Figure 2. Hematoxylin and eosin staining of fracture callus for controls [(A) day 7, (C) day 21], and alloxan-induced diabetic rats [(B) day 7, (D) day 21]. Ft = end of fractured tibia; Tb = trabecular bone; Fc = fibrous connective tissue; Ca = cartilaginous tissue. Original magnification = 25X. Bar = 10 µm.

[View larger version of this image (276 K JPG file)]

Figure 3. Lateral radiographs of fractured tibias for controls (A, day 14, C, day 25, E, day 35), and diabetics (B, day 14, D, day 28, E, day 35).

[View larger version of this image (86 K JPG file)]

Figure 4. Serum alkaline phosphatase (ALP) of diabetic and control rats 7, 14, 25, and 35 days after fracture. Serum concentration of ALP was measured colorimetrically as described in Material and Methods. Results are reported as means ± SD in units (µmol thymolphthalein released/min) per mL. *P = 0.009 compared to respective control (Mann-Whitney test).

[View larger version of this image (65 K JPG file)]


Consistent with previous clinical and experimental data (5-13), we found that diabetes delayed fracture healing in a rat model of closed fracture. This delay was initiated at early stages of healing, demonstrated by the development of abundant soft tissue formation (almost two times greater in diabetic rats than in controls) and a significant deficiency of chondrogenesis and osteogenesis in the fracture site of the diabetic group. As mechanical stability of the fracture callus was restored through endochondral and intramembranous ossification, we can assume that the initial impairment of chondrogenesis and osteogenesis observed in diabetic rats contributed to the low stability of the fracture site and inappropriate alignment of fragments of this group, as shown by radiographic analysis. Furthermore, the fracture callus in diabetes has decreased mechanical strength, which has been associated with changes in collagen expression (6,20,21), chondrocyte maturation (21) and retarded mineralization (11-12). The disjointing of bone fragments enlarges the volume of the callus by increasing osteogenesis and chondrogenesis in the latter stages. Consequently, long time periods are required for remodeling and complete bone consolidation following delayed union, non-union, or pseudoarthrosis. Taken together, these results suggest that formation of the bony callus in the diabetic group was delayed, but not inhibited. By days 14, 25 and 35, the area of cartilage and bone in the fracture callus was larger in diabetics than in controls. Persistence of a large cartilaginous callus, together with trabecular bone with sparse spacing, suggested delayed healing in diabetics and a less mature fracture callus in these animals.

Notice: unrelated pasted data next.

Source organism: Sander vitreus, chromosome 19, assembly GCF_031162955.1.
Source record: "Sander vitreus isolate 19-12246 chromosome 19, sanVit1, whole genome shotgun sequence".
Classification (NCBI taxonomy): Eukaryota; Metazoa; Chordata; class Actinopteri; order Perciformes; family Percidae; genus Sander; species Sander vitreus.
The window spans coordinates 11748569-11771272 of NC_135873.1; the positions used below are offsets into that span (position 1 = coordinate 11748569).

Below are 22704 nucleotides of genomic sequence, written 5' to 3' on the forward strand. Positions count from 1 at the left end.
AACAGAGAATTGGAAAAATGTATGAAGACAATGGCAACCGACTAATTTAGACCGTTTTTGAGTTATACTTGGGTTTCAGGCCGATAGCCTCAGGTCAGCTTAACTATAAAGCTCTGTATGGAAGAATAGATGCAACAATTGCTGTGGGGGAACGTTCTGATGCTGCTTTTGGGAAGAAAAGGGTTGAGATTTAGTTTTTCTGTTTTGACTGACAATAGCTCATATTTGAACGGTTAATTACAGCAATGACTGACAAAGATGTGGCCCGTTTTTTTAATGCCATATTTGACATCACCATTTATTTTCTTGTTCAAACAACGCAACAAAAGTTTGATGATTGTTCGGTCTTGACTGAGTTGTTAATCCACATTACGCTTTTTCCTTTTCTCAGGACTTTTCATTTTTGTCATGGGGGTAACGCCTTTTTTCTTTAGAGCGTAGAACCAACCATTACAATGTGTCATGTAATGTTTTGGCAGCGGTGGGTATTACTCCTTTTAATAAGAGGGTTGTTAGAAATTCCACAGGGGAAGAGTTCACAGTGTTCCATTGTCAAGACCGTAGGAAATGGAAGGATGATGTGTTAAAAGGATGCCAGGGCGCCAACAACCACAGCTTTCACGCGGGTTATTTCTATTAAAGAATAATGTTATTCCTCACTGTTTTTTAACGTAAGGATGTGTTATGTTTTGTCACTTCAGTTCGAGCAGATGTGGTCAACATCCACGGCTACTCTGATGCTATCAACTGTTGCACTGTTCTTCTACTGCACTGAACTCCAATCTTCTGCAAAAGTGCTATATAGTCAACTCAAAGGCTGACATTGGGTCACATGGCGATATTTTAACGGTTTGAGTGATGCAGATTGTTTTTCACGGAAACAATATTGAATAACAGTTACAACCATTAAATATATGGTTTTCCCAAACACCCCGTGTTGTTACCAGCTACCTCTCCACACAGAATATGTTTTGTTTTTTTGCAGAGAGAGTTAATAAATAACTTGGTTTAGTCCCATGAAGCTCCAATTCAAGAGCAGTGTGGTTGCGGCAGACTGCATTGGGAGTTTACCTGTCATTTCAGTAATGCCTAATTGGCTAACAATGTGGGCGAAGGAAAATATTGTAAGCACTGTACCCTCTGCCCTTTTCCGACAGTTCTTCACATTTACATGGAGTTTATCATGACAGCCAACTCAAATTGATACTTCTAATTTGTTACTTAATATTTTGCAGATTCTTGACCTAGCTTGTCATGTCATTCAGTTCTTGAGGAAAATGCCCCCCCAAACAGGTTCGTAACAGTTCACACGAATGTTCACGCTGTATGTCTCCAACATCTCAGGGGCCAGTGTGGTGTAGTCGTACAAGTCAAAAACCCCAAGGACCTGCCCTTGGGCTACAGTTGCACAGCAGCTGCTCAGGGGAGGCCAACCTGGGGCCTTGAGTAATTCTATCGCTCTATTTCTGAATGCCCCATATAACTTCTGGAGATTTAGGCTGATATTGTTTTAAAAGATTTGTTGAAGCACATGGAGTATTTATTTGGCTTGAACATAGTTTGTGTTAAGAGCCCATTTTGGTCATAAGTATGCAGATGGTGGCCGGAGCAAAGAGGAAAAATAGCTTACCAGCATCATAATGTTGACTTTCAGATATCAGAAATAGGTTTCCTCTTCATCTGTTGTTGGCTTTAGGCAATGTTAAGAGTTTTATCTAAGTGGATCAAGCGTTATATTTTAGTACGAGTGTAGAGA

Consistent with the increase of osteogenesis in the diabetic group, the serum levels of ALP, a marker of bone formation, were also significantly increased in this group. We also found a positive correlation between the levels of ALP in serum with bone formation in diabetic rats. These results may suggest that alloxan-induced diabetes affects the process of matrix formation and mineralization in the bone, as reported in other diabetes models (6-12,21-24).

The effects of alloxan-induced diabetes on bone tissue include decreased trabecular bone volume and cortical width, increased bone collagen glycosylation and decreased rate of bone resorption (30). We observed that alloxan-treated rats showed morphologic alterations in the pancreatic islets (27,28). Controlled insulin therapy may revert the disorders in fracture repair observed in the poorly compensated diabetic metabolic state (8,11,12,21); however, in the usual clinical situation, a diabetic patient with insulin-dependent type 1 diabetes treated with insulin may still suffer from an overall poor diabetic metabolic state with an uncontrollable or hardly controllable blood-glucose level and a high and sometimes changing insulin requirement. Thus, glycemic control in humans is pivotal for improving or increasing the speed of the healing process after injury and decreasing the significant morbidity associated with uncontrollable blood-glucose levels during fracture healing.

The present study, to our knowledge, represents the first histomorphometric analysis of the effect of alloxan-induced diabetes on bone fracture healing. Our findings suggest that the diabetic state induced by alloxan delays chondrogenesis and osteogenesis in the first stages of fracture healing. As a consequence, there is inappropriate stability of fractured fragments, which contributes to the increase in the volume of callus in later stages and requires long periods of time for remodeling and complete bone consolidation.


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The authors are grateful to Gabriela Mariângela Farias de Oliveira, Édelyn Cristina Nunes Silva and Renata Ribeiro de Souza from the University of Brasília for their helpful technical assistance.

Correspondence and Footnotes

Address for correspondence: T.A. Silva, Departamento de Clínica, Patologia e Cirurgia Odontológicas, Faculdade de Odontologia, Universidade Federal de Minas Gerais, Av. Antônio Carlos, 6627, 31270-901 Belo Horizonte, MG, Brasil. Fax: +55-31-3499-2430. E-mail:

Received May 24, 2007. Accepted April 14, 2008.